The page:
4. Your risk for heart disease may increase.

 

“In the first five years after menopause, the risk factors for cardiovascular disease escalate quickly if you aren’t living a healthy lifestyle and/or on menopause hormone therapy,” says Diana Bitner, MD, a physician at Spectrum Health Medical Group in Grand Rapids, Michigan. Even if you don’t have a family history of heart disease, at 50, ask your physician for a baseline electrocardiogram (EKG or ECG), which can help detect heart problems, Bitner says.

 

5. Expect aches and pains.

 

“At 50, all the folks who were lucky enough to get good genes from their folks begin to suffer from what others started noticing at 40,” says Barbara Bergin, MD, an orthopedic surgeon in Austin, Texas. “I never hear anyone say, ‘Everything went downhill at 60,’ because by then no one is surprised by the sudden onset of pain.” At 50, it’s likely you’ll notice that your knees and back feel tight if you’re been sitting for a while. “Your back and knees may feel painful when you stand up, too,” she says.

 

6. Your emotional health may suffer.

 

As your hormone levels fluctuate during menopause, your mood may be affected. It’s not uncommon for women going through menopause to feel depressed and have mood swings from happy highs to teary lows. Plus, getting a poor night’s sleep (or several of them) due to hot flashes would put anyone in a bad mood. Which is why it’s all the more important to find a way to cope. “Forming and/or using existing social networks and talking to friends will help you stay emotionally healthy,” Bitner says. Time to phone a friend.

 

 

What is genetically edited food?

The USDA says this method of tampering with a food’s genes is not the same as genetically modifying it.

I wasn’t familiar with the term “genetically edited” food until I read an NPR feature last week about genetically edited mushrooms. While it may seem like genetically edited is another way to say genetically modified, editing is not the same as modifying, according to the United States Department of Agriculture (USDA).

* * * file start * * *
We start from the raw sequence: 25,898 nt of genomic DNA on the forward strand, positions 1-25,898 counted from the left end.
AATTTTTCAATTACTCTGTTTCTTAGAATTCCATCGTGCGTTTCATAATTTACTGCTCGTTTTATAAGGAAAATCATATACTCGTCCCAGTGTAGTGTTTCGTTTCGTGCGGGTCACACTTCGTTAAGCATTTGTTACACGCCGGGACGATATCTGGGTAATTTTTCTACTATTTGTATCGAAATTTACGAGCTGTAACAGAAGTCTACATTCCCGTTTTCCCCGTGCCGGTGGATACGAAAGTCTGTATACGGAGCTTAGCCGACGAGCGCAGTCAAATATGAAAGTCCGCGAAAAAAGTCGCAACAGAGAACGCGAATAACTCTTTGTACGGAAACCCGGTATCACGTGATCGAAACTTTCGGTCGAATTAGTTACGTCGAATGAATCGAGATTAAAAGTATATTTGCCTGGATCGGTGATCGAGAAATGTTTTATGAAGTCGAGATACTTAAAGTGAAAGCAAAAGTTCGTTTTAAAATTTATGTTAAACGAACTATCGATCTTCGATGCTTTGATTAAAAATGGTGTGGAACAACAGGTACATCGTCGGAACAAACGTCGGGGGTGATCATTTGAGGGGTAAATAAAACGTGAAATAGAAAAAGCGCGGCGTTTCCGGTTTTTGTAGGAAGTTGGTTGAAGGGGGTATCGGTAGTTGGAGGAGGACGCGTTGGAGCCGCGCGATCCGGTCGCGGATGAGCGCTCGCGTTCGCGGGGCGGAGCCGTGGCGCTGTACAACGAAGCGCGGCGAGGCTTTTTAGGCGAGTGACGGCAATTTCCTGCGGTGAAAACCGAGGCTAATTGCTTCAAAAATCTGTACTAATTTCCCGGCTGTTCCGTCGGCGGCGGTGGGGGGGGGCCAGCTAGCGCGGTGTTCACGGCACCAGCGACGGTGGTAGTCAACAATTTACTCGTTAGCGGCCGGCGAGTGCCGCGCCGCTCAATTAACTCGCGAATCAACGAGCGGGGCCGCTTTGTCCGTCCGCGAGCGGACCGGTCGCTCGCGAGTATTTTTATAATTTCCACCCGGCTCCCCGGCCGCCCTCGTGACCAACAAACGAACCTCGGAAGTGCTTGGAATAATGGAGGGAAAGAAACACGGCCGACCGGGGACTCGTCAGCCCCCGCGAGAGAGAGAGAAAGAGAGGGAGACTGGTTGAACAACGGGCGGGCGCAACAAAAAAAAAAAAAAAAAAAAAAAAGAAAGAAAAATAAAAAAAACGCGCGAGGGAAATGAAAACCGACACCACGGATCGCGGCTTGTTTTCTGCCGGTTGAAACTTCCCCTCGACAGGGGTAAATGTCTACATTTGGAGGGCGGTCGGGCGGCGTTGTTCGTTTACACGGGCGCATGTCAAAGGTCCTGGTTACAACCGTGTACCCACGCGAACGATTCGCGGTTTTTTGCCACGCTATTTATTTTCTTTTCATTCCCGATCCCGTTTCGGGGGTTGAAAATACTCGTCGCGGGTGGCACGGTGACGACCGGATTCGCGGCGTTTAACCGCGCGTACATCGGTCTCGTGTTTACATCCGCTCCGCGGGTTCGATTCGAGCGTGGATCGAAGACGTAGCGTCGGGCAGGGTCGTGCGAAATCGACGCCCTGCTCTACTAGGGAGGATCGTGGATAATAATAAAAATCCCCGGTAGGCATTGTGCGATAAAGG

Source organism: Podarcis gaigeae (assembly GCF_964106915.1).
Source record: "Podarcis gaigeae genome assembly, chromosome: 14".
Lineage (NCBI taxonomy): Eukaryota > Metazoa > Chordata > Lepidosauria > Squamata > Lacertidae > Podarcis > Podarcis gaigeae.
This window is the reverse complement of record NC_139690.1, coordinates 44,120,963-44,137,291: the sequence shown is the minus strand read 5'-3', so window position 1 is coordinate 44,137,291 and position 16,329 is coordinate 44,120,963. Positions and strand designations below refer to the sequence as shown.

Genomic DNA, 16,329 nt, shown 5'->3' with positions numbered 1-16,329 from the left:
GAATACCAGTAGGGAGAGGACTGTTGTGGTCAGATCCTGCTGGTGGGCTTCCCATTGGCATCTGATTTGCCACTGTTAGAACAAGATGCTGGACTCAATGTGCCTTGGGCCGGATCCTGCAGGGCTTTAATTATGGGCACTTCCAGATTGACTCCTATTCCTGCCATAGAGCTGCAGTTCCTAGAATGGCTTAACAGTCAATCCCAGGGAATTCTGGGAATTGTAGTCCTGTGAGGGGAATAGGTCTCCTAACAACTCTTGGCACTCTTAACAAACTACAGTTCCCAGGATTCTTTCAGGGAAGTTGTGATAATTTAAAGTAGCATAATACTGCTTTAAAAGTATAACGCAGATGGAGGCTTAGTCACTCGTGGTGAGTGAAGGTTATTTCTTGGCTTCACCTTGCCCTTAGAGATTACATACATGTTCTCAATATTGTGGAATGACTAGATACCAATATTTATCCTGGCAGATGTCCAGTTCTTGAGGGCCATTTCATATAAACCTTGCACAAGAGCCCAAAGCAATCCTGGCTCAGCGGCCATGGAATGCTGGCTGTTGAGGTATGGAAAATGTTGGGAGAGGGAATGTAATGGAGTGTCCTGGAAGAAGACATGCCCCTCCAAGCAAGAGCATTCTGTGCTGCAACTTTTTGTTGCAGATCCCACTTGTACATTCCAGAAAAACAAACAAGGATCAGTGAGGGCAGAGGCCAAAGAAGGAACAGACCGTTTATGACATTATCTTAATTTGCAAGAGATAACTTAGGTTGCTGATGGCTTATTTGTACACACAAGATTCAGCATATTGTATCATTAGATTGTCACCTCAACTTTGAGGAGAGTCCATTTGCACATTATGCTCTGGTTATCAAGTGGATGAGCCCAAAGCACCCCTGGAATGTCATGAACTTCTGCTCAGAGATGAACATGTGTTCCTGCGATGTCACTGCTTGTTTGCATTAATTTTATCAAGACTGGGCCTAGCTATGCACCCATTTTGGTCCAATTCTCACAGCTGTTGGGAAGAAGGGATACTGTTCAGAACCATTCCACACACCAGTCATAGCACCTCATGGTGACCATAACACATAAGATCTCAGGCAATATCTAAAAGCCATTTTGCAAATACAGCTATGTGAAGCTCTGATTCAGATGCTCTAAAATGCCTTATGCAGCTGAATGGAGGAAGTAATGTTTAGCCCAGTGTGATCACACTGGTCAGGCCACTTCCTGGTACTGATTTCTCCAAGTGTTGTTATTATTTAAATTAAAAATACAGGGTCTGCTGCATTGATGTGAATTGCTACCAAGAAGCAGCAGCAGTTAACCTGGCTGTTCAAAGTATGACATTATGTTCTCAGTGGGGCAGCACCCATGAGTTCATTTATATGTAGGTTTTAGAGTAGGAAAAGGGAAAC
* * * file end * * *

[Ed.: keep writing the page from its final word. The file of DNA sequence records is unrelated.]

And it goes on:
Genetically modified foods (GMOs) have had their genes altered in some way. Genetically modified salmon, for instance, has had its genes modified to grow faster than natural salmon. GMO salmon can grow to full size in 18 months. Non-GMO salmon take three years to grow to full size. The purpose of genetically modified food, whether it’s an animal or plant, is to introduce a new, desirable trait to the organism. (And yes, what’s desirable depends on who you talk to.)

A genetically edited organism does not have a gene altered to introduce a new trait. Instead, it has a gene taken away using a four-year-old technology called CRISPR. In the case of the mushroom mentioned earlier, Yinong Yang, a Penn State researcher, snipped out “a tiny piece of DNA from one particular gene in a white button mushroom,” NPR reports. With that gene gone, the mushroom produces less of the enzyme polyphenol oxidase, making the mushroom brown more slowly. An undesirable trait was removed from the organism.

Yang asked the USDA if his genetically edited mushrooms would be regulated as a GMO. The government agency said since no new DNA was introduced, and there is no evidence the edited white button mushrooms would bring any problems with weeds or become a pest to other plants, the USDA does not need to regulate them.

I’ve seen several headlines since the NPR report last week that claim genetically edited foods will not be regulated. That’s inaccurate. The USDA said it would not regulate these mushrooms, but the agency ended the letter to Yang with the following statement: “Please be advised that your white button mushroom variety described in your letter may still be subject to other regulatory authorities such as the FDA or EPA.”

Whether some form of government regulation will happen for genetically edited foods hasn’t been decided. This mushroom is the first food created using this technique, according to The Washington Post. The company that paid for the mushroom research has no immediate plans to sell the mushrooms. There’s a lot more work and government scrutiny before a genetically edited food comes on the market — regulated or not.